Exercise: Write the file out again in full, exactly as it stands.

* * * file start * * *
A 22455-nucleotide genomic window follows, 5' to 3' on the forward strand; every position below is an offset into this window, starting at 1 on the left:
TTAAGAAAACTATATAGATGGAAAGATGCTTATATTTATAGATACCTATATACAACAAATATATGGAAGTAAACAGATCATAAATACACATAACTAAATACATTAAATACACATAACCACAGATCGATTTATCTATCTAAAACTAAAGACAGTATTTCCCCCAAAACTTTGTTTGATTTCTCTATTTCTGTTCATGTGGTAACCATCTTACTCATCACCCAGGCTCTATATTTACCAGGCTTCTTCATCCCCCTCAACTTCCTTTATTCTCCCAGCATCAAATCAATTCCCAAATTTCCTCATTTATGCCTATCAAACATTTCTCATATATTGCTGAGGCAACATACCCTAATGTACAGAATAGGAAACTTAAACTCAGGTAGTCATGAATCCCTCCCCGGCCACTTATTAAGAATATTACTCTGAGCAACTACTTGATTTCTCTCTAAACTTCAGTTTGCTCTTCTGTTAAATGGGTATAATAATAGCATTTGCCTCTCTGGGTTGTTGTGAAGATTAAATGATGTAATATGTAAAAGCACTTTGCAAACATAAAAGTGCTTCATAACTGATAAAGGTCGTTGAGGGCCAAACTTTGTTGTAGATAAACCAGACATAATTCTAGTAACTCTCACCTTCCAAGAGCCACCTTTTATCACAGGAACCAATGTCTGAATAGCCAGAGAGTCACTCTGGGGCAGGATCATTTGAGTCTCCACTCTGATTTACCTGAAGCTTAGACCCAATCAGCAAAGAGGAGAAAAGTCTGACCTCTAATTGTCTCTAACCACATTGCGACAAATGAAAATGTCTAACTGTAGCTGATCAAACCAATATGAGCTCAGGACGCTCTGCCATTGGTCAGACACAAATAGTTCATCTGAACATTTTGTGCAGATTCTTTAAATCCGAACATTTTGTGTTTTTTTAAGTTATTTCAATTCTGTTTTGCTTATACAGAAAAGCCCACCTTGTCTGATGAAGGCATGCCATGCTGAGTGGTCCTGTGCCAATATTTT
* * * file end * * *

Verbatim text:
A 22455-nucleotide genomic window follows, 5' to 3' on the forward strand; every position below is an offset into this window, starting at 1 on the left:
TTAAGAAAACTATATAGATGGAAAGATGCTTATATTTATAGATACCTATATACAACAAATATATGGAAGTAAACAGATCATAAATACACATAACTAAATACATTAAATACACATAACCACAGATCGATTTATCTATCTAAAACTAAAGACAGTATTTCCCCCAAAACTTTGTTTGATTTCTCTATTTCTGTTCATGTGGTAACCATCTTACTCATCACCCAGGCTCTATATTTACCAGGCTTCTTCATCCCCCTCAACTTCCTTTATTCTCCCAGCATCAAATCAATTCCCAAATTTCCTCATTTATGCCTATCAAACATTTCTCATATATTGCTGAGGCAACATACCCTAATGTACAGAATAGGAAACTTAAACTCAGGTAGTCATGAATCCCTCCCCGGCCACTTATTAAGAATATTACTCTGAGCAACTACTTGATTTCTCTCTAAACTTCAGTTTGCTCTTCTGTTAAATGGGTATAATAATAGCATTTGCCTCTCTGGGTTGTTGTGAAGATTAAATGATGTAATATGTAAAAGCACTTTGCAAACATAAAAGTGCTTCATAACTGATAAAGGTCGTTGAGGGCCAAACTTTGTTGTAGATAAACCAGACATAATTCTAGTAACTCTCACCTTCCAAGAGCCACCTTTTATCACAGGAACCAATGTCTGAATAGCCAGAGAGTCACTCTGGGGCAGGATCATTTGAGTCTCCACTCTGATTTACCTGAAGCTTAGACCCAATCAGCAAAGAGGAGAAAAGTCTGACCTCTAATTGTCTCTAACCACATTGCGACAAATGAAAATGTCTAACTGTAGCTGATCAAACCAATATGAGCTCAGGACGCTCTGCCATTGGTCAGACACAAATAGTTCATCTGAACATTTTGTGCAGATTCTTTAAATCCGAACATTTTGTGTTTTTTTAAGTTATTTCAATTCTGTTTTGCTTATACAGAAAAGCCCACCTTGTCTGATGAAGGCATGCCATGCTGAGTGGTCCTGTGCCAATATTTT